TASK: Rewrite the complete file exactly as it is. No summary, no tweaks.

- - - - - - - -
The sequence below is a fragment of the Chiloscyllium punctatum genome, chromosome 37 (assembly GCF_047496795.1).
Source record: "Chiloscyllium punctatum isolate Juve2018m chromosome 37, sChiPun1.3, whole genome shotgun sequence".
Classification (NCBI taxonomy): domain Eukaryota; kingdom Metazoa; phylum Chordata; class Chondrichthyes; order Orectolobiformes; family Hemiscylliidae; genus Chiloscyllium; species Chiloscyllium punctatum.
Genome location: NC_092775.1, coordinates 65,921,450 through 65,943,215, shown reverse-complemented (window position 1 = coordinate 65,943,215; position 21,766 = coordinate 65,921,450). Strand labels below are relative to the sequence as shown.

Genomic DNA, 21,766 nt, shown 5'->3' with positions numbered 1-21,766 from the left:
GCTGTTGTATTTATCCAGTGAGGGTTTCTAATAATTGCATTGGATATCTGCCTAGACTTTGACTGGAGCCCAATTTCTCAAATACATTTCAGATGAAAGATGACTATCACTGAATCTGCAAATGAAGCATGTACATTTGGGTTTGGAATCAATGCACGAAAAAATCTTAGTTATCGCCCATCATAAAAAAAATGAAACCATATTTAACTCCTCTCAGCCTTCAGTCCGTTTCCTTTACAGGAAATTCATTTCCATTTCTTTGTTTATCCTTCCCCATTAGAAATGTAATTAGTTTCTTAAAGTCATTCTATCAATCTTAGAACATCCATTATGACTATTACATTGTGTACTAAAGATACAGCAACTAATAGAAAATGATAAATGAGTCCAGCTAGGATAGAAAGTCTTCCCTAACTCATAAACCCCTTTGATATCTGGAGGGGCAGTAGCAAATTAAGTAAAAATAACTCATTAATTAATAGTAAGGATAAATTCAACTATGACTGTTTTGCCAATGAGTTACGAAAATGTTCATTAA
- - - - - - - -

The sequence below is a fragment of the Chiloscyllium punctatum genome, chromosome 37 (assembly GCF_047496795.1).
Source record: "Chiloscyllium punctatum isolate Juve2018m chromosome 37, sChiPun1.3, whole genome shotgun sequence".
Classification (NCBI taxonomy): domain Eukaryota; kingdom Metazoa; phylum Chordata; class Chondrichthyes; order Orectolobiformes; family Hemiscylliidae; genus Chiloscyllium; species Chiloscyllium punctatum.
Genome location: NC_092775.1, coordinates 65,921,450 through 65,943,215, shown reverse-complemented (window position 1 = coordinate 65,943,215; position 21,766 = coordinate 65,921,450). Strand labels below are relative to the sequence as shown.

Genomic DNA, 21,766 nt, shown 5'->3' with positions numbered 1-21,766 from the left:
GCTGTTGTATTTATCCAGTGAGGGTTTCTAATAATTGCATTGGATATCTGCCTAGACTTTGACTGGAGCCCAATTTCTCAAATACATTTCAGATGAAAGATGACTATCACTGAATCTGCAAATGAAGCATGTACATTTGGGTTTGGAATCAATGCACGAAAAAATCTTAGTTATCGCCCATCATAAAAAAAATGAAACCATATTTAACTCCTCTCAGCCTTCAGTCCGTTTCCTTTACAGGAAATTCATTTCCATTTCTTTGTTTATCCTTCCCCATTAGAAATGTAATTAGTTTCTTAAAGTCATTCTATCAATCTTAGAACATCCATTATGACTATTACATTGTGTACTAAAGATACAGCAACTAATAGAAAATGATAAATGAGTCCAGCTAGGATAGAAAGTCTTCCCTAACTCATAAACCCCTTTGATATCTGGAGGGGCAGTAGCAAATTAAGTAAAAATAACTCATTAATTAATAGTAAGGATAAATTCAACTATGACTGTTTTGCCAATGAGTTACGAAAATGTTCATTAA